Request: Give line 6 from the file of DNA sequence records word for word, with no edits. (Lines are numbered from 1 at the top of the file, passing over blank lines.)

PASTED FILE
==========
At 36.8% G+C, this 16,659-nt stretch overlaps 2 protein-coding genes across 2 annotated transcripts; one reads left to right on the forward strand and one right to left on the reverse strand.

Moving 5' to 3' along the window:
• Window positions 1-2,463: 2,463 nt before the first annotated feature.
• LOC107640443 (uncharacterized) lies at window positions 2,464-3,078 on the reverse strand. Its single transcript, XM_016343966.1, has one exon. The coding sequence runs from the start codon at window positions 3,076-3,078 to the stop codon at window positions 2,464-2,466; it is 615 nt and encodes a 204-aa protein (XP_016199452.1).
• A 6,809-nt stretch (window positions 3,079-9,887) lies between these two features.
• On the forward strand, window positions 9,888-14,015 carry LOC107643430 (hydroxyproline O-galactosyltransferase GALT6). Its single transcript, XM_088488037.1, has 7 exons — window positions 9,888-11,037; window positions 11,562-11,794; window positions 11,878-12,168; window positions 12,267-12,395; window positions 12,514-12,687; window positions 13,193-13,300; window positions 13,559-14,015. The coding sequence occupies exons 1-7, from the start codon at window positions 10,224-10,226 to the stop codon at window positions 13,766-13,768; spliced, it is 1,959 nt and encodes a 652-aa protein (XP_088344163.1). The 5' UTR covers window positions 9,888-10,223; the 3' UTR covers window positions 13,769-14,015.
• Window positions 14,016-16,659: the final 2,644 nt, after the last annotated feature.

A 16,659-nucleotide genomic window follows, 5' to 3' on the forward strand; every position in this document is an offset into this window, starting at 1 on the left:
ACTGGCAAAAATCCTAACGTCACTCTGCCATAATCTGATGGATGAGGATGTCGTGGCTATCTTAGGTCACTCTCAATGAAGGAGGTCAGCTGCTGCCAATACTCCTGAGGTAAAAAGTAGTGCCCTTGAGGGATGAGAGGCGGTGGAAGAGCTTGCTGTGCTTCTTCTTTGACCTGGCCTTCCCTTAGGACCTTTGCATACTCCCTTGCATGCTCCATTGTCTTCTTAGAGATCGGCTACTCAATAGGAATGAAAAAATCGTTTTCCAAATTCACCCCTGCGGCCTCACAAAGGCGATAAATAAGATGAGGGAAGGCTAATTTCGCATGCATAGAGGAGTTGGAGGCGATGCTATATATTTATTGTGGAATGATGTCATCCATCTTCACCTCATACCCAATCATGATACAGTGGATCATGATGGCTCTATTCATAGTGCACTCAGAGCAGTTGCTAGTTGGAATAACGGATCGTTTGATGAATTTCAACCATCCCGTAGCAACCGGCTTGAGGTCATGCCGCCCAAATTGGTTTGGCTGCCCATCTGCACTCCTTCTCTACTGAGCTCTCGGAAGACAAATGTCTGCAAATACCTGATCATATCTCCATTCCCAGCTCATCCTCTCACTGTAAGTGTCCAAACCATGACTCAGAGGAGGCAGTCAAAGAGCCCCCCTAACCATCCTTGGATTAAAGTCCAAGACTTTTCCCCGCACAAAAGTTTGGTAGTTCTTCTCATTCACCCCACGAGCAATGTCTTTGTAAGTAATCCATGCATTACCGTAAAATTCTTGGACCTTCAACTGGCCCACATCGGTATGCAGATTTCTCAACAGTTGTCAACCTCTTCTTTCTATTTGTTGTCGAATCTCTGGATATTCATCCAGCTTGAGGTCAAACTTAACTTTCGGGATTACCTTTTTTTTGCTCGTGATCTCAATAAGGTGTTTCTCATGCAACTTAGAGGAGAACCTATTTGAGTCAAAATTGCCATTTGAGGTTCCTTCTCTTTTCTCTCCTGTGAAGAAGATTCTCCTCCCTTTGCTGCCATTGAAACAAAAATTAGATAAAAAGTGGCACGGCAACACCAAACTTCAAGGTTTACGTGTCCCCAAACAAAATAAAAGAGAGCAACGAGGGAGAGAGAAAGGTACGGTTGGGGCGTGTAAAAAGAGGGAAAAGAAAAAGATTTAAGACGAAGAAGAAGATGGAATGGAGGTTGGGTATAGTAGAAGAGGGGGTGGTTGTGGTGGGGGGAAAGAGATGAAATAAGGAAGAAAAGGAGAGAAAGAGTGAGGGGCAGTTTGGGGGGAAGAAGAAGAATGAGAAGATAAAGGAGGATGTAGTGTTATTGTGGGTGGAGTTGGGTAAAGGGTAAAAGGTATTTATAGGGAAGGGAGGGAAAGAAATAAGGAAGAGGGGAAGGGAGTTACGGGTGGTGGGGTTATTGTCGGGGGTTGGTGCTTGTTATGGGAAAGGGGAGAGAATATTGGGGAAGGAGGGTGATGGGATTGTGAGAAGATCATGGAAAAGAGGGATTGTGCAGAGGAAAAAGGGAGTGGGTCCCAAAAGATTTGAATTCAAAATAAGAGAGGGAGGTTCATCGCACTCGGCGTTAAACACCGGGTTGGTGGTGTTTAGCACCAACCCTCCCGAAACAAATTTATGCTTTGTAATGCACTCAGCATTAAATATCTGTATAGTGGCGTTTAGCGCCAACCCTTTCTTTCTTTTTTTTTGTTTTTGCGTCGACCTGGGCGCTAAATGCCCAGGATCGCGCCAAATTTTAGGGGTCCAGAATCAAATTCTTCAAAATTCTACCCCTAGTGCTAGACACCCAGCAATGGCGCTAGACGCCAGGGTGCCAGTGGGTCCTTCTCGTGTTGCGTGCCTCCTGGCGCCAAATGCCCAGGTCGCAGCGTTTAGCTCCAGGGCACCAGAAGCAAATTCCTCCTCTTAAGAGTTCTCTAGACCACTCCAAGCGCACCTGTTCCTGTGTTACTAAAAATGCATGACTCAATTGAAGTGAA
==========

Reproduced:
• On the forward strand, window positions 9,888-14,015 carry LOC107643430 (hydroxyproline O-galactosyltransferase GALT6). Its single transcript, XM_088488037.1, has 7 exons — window positions 9,888-11,037; window positions 11,562-11,794; window positions 11,878-12,168; window positions 12,267-12,395; window positions 12,514-12,687; window positions 13,193-13,300; window positions 13,559-14,015. The coding sequence occupies exons 1-7, from the start codon at window positions 10,224-10,226 to the stop codon at window positions 13,766-13,768; spliced, it is 1,959 nt and encodes a 652-aa protein (XP_088344163.1). The 5' UTR covers window positions 9,888-10,223; the 3' UTR covers window positions 13,769-14,015.